National Science Teachers Association- “The National Science Teachers Association (NSTA) strongly supports the position that evolution is a major unifying concept in science and should be emphasized in K”12 science education frameworks and curricula. Furthermore, if evolution is not taught, students will not achieve the level of scientific literacy needed to be well-informed citizens and prepared for college and STEM careers.” http://www.nsta.org/about/positions/evolution.aspx

    National Coven for the Solicitation of Evolutionism- “NCSE provides information and advice as the premier institution dedicated to keeping evolution and climate change in the science classroom and to keeping creationism and climate change denial out.” http://ncse.com/about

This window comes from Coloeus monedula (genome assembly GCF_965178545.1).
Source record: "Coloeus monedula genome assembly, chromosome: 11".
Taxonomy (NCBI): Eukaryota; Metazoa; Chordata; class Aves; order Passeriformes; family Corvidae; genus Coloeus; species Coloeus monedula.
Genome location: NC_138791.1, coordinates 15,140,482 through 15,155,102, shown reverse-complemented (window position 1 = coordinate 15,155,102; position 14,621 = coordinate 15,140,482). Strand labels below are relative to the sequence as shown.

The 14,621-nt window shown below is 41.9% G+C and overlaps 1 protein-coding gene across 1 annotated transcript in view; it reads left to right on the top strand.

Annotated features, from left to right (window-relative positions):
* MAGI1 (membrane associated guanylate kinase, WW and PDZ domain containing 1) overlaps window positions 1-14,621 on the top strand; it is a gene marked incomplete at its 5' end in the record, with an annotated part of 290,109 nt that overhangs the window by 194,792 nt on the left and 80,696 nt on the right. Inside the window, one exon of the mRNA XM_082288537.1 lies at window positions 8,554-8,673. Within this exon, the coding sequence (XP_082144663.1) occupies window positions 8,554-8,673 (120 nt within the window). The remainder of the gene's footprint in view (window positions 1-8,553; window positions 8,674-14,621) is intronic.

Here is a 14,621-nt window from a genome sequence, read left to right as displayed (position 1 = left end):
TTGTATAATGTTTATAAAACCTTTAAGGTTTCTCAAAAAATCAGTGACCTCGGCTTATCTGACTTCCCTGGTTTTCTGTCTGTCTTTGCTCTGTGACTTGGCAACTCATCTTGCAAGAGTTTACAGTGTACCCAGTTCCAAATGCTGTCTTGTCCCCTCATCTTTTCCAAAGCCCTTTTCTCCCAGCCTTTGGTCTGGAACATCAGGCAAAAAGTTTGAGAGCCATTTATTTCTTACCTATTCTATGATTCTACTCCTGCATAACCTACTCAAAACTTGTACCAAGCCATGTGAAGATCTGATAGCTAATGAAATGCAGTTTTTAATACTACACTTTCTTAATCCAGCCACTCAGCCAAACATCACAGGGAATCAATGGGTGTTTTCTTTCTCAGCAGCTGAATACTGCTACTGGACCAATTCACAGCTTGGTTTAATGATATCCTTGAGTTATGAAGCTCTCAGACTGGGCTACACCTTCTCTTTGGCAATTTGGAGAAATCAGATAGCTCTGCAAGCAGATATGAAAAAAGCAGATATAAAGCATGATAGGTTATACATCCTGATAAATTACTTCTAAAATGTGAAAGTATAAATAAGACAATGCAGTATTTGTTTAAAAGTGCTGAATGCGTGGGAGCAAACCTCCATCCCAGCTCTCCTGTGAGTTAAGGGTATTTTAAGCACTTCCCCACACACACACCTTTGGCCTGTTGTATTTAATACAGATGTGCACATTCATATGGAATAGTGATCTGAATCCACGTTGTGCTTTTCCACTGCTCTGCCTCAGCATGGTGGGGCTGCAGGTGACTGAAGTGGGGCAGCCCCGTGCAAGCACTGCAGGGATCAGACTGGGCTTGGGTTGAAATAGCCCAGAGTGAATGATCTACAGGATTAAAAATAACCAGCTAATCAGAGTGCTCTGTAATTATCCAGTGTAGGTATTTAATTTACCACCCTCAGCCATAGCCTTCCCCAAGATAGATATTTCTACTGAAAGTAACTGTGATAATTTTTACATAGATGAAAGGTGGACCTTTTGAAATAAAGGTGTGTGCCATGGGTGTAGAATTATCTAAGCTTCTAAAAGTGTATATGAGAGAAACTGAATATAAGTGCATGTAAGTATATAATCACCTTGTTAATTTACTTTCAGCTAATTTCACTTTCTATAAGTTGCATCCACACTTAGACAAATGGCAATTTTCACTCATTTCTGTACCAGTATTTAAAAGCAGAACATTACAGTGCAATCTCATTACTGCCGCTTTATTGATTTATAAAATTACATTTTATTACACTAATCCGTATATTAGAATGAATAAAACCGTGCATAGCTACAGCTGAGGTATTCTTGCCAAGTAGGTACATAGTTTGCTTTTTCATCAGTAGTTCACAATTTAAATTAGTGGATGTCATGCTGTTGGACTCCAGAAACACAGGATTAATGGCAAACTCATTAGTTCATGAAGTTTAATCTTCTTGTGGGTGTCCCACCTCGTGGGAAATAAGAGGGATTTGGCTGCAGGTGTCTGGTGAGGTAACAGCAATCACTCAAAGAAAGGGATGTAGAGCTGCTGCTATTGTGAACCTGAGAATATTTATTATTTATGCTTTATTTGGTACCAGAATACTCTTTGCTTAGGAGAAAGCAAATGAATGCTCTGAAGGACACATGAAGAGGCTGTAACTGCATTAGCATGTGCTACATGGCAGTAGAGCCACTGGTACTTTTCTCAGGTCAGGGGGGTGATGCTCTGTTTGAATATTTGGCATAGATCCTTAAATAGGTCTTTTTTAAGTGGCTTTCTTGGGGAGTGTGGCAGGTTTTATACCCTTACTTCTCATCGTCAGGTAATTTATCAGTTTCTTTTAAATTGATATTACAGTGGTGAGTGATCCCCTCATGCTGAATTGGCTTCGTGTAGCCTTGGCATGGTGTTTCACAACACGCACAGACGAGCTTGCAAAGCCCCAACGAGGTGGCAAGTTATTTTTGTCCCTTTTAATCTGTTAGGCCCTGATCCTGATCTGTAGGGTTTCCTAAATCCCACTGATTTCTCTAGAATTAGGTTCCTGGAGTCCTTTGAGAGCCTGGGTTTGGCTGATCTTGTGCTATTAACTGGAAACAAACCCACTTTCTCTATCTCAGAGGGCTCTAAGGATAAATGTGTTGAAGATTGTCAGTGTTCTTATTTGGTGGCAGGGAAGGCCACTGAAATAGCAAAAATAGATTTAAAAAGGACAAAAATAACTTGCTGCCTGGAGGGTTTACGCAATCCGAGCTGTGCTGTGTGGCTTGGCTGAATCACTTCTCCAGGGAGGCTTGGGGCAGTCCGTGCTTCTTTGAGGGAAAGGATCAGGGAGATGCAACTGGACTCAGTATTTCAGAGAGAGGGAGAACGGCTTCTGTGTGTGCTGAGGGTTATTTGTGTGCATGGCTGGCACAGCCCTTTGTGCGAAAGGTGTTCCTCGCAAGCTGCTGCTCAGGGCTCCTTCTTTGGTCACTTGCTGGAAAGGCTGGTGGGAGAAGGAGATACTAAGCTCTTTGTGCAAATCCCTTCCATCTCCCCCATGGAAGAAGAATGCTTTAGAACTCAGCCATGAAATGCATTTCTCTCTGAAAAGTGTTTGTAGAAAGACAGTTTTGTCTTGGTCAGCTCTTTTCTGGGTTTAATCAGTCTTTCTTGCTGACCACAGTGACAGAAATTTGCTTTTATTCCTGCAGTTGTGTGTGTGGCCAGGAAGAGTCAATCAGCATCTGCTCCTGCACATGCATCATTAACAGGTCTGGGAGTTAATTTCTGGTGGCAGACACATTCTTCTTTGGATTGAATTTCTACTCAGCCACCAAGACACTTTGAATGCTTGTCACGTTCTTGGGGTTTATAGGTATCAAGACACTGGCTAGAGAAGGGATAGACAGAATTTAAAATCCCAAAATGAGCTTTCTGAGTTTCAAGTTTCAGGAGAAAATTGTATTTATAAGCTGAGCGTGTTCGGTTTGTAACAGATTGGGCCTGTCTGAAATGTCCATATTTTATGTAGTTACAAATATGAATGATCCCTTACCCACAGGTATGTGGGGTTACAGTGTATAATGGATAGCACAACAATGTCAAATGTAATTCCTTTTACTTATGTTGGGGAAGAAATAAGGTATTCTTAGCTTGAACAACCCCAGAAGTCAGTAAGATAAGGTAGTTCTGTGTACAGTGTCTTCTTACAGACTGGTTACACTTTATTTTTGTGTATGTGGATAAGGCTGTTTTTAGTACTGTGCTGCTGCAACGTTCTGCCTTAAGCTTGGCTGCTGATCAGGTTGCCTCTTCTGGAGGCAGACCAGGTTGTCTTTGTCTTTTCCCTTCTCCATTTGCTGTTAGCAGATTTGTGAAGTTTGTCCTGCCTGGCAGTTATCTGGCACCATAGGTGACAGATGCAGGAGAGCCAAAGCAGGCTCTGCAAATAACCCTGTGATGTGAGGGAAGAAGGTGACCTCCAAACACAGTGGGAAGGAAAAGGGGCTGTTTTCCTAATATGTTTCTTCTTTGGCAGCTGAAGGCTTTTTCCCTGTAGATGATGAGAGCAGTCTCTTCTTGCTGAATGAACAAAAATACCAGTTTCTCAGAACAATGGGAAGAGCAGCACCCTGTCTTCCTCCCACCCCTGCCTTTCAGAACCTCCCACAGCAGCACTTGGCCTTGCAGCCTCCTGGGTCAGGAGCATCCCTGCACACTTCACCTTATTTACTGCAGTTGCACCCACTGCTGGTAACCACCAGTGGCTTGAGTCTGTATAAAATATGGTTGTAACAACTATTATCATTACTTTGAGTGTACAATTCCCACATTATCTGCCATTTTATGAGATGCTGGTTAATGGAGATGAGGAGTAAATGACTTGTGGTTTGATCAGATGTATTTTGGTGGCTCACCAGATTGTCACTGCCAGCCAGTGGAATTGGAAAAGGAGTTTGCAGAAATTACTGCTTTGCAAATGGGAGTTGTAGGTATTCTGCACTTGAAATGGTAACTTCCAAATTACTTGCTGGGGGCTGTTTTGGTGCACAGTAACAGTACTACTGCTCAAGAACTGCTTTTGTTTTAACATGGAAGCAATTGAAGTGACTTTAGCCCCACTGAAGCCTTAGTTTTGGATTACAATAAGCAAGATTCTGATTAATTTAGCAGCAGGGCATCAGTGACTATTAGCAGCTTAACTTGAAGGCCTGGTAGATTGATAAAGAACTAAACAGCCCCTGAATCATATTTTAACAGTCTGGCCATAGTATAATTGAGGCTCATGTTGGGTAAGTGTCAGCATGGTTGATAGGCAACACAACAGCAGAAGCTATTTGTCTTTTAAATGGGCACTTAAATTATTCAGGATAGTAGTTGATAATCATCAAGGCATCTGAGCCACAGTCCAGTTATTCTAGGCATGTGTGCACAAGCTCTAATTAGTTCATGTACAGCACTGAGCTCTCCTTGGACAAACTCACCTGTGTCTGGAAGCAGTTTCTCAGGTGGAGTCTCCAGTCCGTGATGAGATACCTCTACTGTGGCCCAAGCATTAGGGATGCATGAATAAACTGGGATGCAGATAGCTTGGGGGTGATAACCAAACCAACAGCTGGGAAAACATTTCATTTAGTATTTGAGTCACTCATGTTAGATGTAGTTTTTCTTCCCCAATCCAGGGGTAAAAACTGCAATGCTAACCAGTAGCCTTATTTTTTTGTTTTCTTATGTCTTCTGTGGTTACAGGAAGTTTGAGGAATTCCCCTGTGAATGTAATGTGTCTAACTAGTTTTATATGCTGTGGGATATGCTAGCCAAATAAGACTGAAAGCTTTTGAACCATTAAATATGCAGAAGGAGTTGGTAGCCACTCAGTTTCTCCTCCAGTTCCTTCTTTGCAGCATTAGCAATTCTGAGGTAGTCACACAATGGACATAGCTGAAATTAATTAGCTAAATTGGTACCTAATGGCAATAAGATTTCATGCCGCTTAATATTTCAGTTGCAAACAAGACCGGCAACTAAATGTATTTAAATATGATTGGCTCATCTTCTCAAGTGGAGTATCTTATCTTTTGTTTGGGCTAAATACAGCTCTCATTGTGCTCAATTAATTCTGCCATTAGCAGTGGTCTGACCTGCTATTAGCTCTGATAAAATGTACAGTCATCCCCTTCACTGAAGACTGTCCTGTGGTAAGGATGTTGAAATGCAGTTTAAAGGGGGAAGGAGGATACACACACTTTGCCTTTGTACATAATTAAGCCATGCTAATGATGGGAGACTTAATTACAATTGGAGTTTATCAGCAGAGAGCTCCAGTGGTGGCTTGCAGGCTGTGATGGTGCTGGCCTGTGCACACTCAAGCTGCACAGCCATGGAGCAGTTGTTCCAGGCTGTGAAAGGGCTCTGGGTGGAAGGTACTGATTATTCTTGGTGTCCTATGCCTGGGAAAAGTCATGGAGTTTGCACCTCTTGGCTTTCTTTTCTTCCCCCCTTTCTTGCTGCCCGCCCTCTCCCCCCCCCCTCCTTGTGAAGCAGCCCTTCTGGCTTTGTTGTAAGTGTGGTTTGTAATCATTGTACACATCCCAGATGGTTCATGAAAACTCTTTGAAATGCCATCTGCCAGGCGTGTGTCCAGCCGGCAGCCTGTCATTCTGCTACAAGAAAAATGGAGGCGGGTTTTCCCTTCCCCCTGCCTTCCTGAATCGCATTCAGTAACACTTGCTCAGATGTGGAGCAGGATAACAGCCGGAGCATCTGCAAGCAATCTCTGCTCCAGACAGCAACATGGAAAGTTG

Anti-Christ’s liberal Lawyers Union- The ACLU is the legal wing of the NCSE. Since coming under the spell of Eugenie Scott, it functions as a liaison between the coven leader, and the judicial branch of the government. Its jack-booted thugs work hard to stamp out religious freedoms from the American landscape. The ACLU’s importance to the NCSE has grown due to the fact that evolutionism is the only principle or theory in the history of science, to need court protection from the general public. The ACLU spends its resources on busting the kneecaps of those who would dare to try and present evolutionism in an honest way, in the science classroom. They use threats of legal action in order to intimidate school boards into taking academic freedom out of the science class, and force teachers to lie to students, even when the teacher is using peer-reviewed work from scientific journals to show that information in the textbook is outdated, or just plain false.